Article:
Debt Ratios: Interest Coverage Ratio
AAA
  1. Debt Ratios: Introduction
  2. Debt Ratios: Overview Of Debt
  3. Debt Ratios: The Debt Ratio
  4. Debt Ratios: Debt-Equity Ratio
  5. Debt Ratios: Capitalization Ratio
  6. Debt Ratios: Interest Coverage Ratio
  7. Debt Ratios: Cash Flow To Debt Ratio

Debt Ratios: Interest Coverage Ratio

By Richard Loth (Contact | Biography)

The interest coverage ratio is used to determine how easily a company can pay interest expenses on outstanding debt. The ratio is calculated by dividing a company's earnings before interest and taxes (EBIT) by the company's interest expenses for the same period. The lower the ratio, the more the company is burdened by debt expense. When a company's interest coverage ratio is only 1.5 or lower, its ability to meet interest expenses may be questionable.

Formula:


Components:

As of December 31, 2005, with amounts expressed in millions, Zimmer Holdings had earnings before interest and taxes (operating income) of $1,055.00 (income statement), and total interest expense of $14.30 (income statement). This equation provides the company with an extremely high margin of safety as measured by the interest coverage ratio.

Variations:
None

Commentary:
The ability to stay current with interest payment obligations is absolutely critical for a company as a going concern. While the non-payment of debt principal is a seriously negative condition, a company finding itself in financial/operational difficulties can stay alive for quite some time as long as it is able to service its interest expenses.

In a more positive sense, prudent borrowing makes sense for most companies, but the operative word here is "prudent." Interest expenses affect a company's profitability, so the cost-benefit analysis dictates that borrowing money to fund a company's assets has to have a positive effect. An ample interest coverage ratio would be an indicator of this circumstance, as well as indicating substantial additional debt capacity. Obviously, in this category of investment quality, Zimmer Holdings would go to the head of the class.

Let's see how the interest coverage ratio works out for IBM, Merck, Eagle Materials and Lincoln Electric: 57, 20, 39 and 20, respectively. By any standard, all of these companies, as measured by their latest FY earnings performances, have very high interest coverage ratios. It is worthwhile noting that this is one of the reasons why companies like IBM and Merck have such large borrowings - because in a word, they can. Creditors have a high comfort level with companies that can easily service debt interest payments. Here again, Zimmer Holdings, in this regard, is in an enviable position.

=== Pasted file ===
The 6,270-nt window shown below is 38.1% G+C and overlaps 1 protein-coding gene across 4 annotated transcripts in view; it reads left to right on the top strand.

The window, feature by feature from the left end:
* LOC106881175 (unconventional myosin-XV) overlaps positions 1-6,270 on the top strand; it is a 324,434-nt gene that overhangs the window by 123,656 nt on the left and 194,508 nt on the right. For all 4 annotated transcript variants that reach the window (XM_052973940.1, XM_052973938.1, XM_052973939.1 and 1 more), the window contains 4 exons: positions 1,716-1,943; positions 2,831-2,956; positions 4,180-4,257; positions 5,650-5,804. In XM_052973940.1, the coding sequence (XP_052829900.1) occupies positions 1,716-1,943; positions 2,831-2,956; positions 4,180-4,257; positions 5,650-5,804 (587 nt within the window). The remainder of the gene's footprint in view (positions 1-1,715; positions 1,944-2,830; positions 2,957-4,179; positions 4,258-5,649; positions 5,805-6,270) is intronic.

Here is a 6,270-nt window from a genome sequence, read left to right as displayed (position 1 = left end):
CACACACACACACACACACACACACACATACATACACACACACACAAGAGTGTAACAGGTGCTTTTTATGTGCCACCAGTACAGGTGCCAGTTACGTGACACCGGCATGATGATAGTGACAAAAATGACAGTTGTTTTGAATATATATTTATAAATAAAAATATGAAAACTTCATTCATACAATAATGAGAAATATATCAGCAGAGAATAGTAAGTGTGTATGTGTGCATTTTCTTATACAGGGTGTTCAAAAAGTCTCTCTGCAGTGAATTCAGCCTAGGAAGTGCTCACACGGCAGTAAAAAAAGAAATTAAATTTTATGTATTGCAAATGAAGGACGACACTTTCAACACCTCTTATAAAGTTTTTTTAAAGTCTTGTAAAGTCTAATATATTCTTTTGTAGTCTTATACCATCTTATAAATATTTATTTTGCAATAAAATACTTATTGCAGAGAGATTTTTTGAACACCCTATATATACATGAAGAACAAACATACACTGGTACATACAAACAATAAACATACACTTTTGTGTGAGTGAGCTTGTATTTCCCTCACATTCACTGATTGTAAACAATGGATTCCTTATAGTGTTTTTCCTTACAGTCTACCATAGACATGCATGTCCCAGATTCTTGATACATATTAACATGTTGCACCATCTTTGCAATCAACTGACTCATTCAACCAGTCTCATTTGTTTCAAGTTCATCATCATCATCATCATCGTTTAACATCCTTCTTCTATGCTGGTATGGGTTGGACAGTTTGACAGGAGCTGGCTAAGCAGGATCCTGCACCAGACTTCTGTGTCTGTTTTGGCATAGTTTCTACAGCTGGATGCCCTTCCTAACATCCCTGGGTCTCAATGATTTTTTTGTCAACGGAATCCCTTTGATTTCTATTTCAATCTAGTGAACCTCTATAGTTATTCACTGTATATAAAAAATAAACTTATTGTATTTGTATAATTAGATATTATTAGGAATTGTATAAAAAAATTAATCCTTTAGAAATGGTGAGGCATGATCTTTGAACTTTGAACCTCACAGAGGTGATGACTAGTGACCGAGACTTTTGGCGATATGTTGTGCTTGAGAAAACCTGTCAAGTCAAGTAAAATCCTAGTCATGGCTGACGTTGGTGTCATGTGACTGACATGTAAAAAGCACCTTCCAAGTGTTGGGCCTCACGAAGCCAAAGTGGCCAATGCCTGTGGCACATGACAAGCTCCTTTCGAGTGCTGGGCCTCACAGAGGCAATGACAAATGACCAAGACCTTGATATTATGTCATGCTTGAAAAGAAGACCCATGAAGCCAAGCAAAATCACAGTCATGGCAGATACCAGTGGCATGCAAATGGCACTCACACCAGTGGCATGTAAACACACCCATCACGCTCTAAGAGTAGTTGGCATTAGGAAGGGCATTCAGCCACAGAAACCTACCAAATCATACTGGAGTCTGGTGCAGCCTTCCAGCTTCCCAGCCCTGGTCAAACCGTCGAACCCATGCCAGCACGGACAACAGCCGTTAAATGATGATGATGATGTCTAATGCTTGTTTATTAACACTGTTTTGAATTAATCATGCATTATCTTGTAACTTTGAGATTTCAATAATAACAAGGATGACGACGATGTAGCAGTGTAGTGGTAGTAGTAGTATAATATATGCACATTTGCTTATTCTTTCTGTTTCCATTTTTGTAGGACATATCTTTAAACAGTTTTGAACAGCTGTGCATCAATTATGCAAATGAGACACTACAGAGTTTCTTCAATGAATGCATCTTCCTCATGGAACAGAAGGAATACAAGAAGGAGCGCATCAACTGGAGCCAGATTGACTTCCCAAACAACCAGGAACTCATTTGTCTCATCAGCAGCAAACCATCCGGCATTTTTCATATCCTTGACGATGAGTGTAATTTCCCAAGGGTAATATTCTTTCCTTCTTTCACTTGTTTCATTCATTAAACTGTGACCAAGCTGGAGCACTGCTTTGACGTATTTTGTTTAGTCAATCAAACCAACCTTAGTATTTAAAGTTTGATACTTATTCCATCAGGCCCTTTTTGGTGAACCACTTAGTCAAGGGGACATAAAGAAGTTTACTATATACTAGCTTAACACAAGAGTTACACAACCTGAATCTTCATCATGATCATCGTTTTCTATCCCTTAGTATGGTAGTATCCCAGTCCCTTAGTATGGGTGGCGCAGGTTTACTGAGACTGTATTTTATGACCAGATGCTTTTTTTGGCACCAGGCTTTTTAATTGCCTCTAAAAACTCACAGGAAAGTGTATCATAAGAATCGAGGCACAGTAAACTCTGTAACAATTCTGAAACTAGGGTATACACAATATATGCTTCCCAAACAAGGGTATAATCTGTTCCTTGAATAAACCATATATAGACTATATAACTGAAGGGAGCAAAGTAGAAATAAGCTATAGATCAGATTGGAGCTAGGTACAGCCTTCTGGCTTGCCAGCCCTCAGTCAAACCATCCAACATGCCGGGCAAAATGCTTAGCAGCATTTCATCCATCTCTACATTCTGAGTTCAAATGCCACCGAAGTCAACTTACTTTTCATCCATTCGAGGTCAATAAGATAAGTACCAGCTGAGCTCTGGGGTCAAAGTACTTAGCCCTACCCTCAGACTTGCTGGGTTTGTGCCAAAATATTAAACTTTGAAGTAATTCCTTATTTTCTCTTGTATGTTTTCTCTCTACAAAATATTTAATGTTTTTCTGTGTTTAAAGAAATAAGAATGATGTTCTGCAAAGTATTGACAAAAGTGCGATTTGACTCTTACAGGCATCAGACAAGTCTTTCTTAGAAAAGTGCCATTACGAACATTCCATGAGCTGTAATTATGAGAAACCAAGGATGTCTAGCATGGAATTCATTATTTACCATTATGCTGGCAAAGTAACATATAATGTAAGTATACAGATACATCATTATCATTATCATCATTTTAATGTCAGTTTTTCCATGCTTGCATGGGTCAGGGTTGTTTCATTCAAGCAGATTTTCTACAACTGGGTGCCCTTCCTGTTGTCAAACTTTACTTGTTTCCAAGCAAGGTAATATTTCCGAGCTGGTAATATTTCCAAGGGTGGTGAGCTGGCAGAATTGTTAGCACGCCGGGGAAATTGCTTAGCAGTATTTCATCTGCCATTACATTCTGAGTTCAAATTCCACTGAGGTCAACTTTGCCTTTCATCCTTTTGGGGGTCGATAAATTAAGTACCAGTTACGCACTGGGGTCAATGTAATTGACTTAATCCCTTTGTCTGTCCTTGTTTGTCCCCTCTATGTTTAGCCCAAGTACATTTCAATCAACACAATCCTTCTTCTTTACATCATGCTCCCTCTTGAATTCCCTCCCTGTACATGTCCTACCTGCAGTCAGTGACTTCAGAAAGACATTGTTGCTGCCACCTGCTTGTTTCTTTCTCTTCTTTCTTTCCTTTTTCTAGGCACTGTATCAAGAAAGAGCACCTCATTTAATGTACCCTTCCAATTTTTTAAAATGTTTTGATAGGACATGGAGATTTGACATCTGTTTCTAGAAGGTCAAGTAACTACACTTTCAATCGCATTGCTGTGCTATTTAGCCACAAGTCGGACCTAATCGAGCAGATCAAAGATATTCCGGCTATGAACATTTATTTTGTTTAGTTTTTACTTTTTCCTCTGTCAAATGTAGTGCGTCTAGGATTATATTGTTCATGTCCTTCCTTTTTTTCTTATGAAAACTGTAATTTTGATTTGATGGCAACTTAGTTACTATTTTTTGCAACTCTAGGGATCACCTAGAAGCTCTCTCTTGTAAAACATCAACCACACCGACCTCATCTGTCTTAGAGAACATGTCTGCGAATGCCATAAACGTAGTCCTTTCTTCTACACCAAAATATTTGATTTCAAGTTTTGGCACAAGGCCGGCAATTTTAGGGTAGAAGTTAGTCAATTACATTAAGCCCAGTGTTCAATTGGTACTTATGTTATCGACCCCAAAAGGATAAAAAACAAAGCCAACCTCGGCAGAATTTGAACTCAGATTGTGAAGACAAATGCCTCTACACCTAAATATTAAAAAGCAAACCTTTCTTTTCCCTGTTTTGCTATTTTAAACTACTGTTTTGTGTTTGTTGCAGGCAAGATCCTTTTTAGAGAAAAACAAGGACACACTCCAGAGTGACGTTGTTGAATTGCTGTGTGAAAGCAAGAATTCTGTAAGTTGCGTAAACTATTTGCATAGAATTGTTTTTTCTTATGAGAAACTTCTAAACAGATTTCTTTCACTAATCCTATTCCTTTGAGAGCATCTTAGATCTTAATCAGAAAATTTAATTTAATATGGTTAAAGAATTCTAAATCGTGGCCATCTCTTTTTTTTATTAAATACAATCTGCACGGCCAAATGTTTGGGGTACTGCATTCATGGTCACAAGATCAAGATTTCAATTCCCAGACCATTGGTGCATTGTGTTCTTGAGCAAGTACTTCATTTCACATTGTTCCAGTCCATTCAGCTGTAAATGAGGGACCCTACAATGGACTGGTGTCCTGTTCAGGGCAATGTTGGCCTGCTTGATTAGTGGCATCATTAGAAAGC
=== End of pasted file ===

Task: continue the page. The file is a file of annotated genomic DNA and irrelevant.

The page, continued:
Debt Ratios: Cash Flow To Debt Ratio

  1. Debt Ratios: Introduction
  2. Debt Ratios: Overview Of Debt
  3. Debt Ratios: The Debt Ratio
  4. Debt Ratios: Debt-Equity Ratio
  5. Debt Ratios: Capitalization Ratio
  6. Debt Ratios: Interest Coverage Ratio
  7. Debt Ratios: Cash Flow To Debt Ratio
RELATED TERMS
  1. Development To Policyholder Surplus

    The ratio of an insurer’s loss reserve development to its policyholders’ ...
  2. Earned Premium

    The amount of total premiums collected by an insurance company ...
  3. Net Premiums Written To Policyholder Surplus

    A ratio of an insurance company’s gross premiums written less ...
  4. Net Liabilities To Policyholders' Surplus

    The ratio of an insurer’s liabilities, including unpaid claims, ...
  5. Reserves To Policyholders' Surplus Ratio

    The ratio of an insurer’s reserves set aside for unpaid losses ...
  6. Insurance Regulatory Information System (IRIS)

    A collection of databases and tools used to analyze the financial ...
  1. What is a good gearing ratio?

    Understand the meaning of the gearing ratio, how it is calculated, the definition of high and low gearing, and how they reflect ...
  2. What is a good interest coverage ratio?

    Learn the importance of the interest coverage ratio, one of the primary debt ratios analysts use to evaluate a company's ...
  3. What is a bad interest coverage ratio?

    Understand how interest coverage ratio is calculated and what it signifies, and learn what market analysts consider to be ...
  4. What is considered to be a bad gearing ratio?

    Understand the basics of gearing, including the net gearing ratio, what constitutes a bad gearing ratio and how this figure ...

You May Also Like

Related Tutorials
  1. Investing Basics

    Industry Handbook

  2. Bonds & Fixed Income

    Investing For Safety and Income Tutorial

  3. Fundamental Analysis

    Discounted Cash Flow Analysis

  4. Fundamental Analysis

    Ratio Analysis Tutorial

  5. Economics

    American Depositary Receipt Basics

Trading Center